NZART historian Craig Crawford ZL3TLB contacted me regarding the centenary of Radio Broadcasting in New Zealand and asked how we were going to celebrate. This prompted some interesting research.
Otago has had a fair share of early wireless pioneers. In 1902 sixteen year old James Passmore built a spark transmitter and coherer receiver to communicate over 100-200 metres. By the following year he had increased this distance to 10km, communicating between Flagstaff Dunedin and Outram.
In 1908 a trio of teenagers; Rawson Stark, Cyril Brandon and Stanton Hicks, successfully transmitted messages across the Otago Harbour from Andersons Bay to Ravensbourne. While this was only a few kms they received great publicity by transmitting messages between the Mayor of Dunedin and the Mayor of West Harbour. They also transmitted a message from the Dunedin Mayor which was forwarded by telegraph to Prime Minister Joseph Ward.
However, Radio Broadcasting was to come much later. In 1921 University of Otago Physics Professor Robert Jack sought permission from the government to begin experimental Radio Broadcast transmissions. Professor Jack was convinced that Radio Broadcasting of information and entertainment had the potential to “End the isolation of New Zealand and rural New Zealanders”.
Professor Jack’s initial requests were turned down but finally he received permission. On 17th November 1921 he began transmitting. Broadcasts consisted of announcements, gramophone recordings and live music (some of which was performed by Professor Jack’s wife, Isabella).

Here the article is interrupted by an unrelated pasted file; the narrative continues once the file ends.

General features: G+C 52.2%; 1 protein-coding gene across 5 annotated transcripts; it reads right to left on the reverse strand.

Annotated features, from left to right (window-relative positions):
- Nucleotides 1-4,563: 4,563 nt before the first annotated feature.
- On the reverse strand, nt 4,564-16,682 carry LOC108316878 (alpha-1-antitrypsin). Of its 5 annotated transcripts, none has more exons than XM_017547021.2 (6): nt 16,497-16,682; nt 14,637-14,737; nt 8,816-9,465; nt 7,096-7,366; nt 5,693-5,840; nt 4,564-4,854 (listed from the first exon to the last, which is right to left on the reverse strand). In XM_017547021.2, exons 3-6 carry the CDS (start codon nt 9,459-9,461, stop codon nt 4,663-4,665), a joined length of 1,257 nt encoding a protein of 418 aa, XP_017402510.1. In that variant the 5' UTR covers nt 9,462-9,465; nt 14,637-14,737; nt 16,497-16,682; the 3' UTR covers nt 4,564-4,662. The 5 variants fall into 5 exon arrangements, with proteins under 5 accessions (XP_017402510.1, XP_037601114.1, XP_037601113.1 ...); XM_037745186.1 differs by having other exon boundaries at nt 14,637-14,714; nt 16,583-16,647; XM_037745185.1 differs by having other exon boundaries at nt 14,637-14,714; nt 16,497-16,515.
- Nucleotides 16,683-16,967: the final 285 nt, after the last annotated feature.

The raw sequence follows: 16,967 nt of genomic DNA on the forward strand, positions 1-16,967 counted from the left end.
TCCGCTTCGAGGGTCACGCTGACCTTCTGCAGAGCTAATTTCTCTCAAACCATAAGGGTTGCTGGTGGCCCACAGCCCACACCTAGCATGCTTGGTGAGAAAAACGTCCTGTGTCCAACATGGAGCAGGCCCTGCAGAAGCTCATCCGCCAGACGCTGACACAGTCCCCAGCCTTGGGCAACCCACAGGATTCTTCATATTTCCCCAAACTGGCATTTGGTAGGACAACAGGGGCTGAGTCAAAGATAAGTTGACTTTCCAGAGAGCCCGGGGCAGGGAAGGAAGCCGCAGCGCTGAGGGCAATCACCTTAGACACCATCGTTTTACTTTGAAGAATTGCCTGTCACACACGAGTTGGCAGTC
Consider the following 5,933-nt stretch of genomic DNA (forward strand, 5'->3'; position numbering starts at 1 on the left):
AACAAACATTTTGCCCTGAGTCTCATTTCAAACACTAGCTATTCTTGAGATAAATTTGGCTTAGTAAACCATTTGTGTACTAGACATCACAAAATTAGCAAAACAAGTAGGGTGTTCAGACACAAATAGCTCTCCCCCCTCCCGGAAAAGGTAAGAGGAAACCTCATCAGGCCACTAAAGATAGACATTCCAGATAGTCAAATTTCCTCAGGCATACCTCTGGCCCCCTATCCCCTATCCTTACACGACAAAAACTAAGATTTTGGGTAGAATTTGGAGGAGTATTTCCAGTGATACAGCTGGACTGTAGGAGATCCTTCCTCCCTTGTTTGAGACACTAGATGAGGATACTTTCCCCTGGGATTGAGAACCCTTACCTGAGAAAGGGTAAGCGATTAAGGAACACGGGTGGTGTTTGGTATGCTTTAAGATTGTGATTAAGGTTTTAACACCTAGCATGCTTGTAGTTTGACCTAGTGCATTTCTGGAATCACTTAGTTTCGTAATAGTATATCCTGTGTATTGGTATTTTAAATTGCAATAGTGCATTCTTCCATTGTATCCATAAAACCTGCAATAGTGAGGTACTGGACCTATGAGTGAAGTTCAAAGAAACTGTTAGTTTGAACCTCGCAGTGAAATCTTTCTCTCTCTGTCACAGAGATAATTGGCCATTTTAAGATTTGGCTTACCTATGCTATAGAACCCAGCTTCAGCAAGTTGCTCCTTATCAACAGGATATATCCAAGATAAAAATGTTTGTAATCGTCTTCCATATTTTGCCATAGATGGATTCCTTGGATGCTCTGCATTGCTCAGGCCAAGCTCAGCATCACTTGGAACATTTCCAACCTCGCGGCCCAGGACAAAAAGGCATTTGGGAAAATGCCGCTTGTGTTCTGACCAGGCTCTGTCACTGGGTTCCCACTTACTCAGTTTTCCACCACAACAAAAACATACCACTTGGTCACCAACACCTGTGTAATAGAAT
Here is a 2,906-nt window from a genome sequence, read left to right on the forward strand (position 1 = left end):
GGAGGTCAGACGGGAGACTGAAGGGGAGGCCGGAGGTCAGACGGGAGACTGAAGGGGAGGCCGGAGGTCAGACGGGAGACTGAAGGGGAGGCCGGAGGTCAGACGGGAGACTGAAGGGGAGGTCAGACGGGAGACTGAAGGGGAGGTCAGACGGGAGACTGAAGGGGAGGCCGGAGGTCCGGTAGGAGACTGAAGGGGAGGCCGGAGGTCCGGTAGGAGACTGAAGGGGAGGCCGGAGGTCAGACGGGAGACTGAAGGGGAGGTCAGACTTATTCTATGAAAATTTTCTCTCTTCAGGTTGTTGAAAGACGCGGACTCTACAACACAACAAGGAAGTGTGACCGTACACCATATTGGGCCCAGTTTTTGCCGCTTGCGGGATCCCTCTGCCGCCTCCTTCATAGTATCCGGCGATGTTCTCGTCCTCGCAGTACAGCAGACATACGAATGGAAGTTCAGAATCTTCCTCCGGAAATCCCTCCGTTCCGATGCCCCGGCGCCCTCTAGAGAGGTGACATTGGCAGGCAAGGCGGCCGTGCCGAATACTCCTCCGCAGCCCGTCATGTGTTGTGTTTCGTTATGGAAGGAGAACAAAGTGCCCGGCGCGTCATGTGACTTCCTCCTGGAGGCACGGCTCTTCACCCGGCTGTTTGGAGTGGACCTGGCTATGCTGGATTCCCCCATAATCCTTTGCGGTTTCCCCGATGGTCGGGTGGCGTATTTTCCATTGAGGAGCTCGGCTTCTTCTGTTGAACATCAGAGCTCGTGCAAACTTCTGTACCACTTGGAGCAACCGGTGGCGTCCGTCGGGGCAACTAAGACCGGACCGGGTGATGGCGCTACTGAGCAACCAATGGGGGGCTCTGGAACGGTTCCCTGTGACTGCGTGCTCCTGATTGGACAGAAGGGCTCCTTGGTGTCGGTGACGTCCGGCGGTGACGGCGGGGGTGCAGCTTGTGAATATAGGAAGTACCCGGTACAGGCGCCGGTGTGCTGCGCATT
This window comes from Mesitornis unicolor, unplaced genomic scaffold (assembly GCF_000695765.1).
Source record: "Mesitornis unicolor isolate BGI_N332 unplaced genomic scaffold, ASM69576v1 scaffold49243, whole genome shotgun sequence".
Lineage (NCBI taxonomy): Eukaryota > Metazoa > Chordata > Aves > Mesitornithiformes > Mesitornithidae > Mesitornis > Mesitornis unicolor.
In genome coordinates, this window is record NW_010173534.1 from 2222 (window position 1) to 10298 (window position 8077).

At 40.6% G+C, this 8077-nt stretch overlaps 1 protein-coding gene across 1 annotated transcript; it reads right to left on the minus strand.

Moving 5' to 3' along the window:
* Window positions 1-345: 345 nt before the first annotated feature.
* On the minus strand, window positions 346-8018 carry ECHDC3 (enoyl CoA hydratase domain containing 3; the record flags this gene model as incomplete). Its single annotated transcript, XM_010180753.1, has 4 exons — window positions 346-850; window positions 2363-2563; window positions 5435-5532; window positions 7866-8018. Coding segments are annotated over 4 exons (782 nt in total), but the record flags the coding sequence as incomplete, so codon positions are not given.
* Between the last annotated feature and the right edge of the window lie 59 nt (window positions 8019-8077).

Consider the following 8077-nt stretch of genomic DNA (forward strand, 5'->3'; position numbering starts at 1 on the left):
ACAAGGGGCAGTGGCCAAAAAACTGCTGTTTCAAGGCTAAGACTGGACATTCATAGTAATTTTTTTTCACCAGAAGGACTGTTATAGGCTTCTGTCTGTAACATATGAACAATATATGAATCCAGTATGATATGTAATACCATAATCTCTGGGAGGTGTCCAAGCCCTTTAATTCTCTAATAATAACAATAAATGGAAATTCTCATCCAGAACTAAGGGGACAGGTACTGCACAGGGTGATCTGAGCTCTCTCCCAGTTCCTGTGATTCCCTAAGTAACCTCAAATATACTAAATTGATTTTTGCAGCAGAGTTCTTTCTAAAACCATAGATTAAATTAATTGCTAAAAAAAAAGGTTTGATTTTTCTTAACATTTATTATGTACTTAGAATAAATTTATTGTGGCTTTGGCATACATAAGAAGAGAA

Professor Jack’s broadcasts continued two nights a week. Reception reports were received from all over New Zealand. The broadcasts ended in May 1922 by which time they had inspired many. From this the “Otago Radio Association” was formed and began its own broadcasting in October 1922.
The Otago Radio Association has changed callsigns over the years but remains on air now broadcasting as “Radio Dunedin”. It is regarded as the 5th oldest radio station in the world, and the oldest outside of USA.
It appears that Professor Jack’s station was never issued with a callsign. The idea of callsigns for broadcasting stations was not something thought of at the time. When the initial broadcasts of the Otago Radio Association began, announcers used the phrase “This is DN calling” to identify the station, although it seems unlikely that DN was ever an official callsign. Eventually the Otago Association was issued with the callsign 4AB. This was replaced with 4ZB (not the later government station) and then to 4XD in 1948.
It is interesting reading old Radio Callbooks of the late 20s and early 30s. There were a surprising number of Broadcast Stations. Many running 10‑20 Watts into wire antennas strung between buildings. They usually ran for only one or two nights per week. Most ran from stores selling radios and/or gramophone records. A single frequency was shared by stations transmitting on different nights of the week. The Otago Radio Association was a non‑commercial voluntarily run station and was allowed to continue when other non-government stations were closed down. It ran this way until 1990 before finally becoming a commercial station.
In order to celebrate the centenary of Professor Jack’s original broadcasts, Otago Branch 30 has obtained the special callsign ZL100DN and will run a “DN Calling Award” over the month of November. Listen out for ZL100DN and other Branch 30 stations during the month of November on 3610 kilocycles +/- QRM.
David Mulder ZL4DK
[more details of the Award will be released as they are finalised]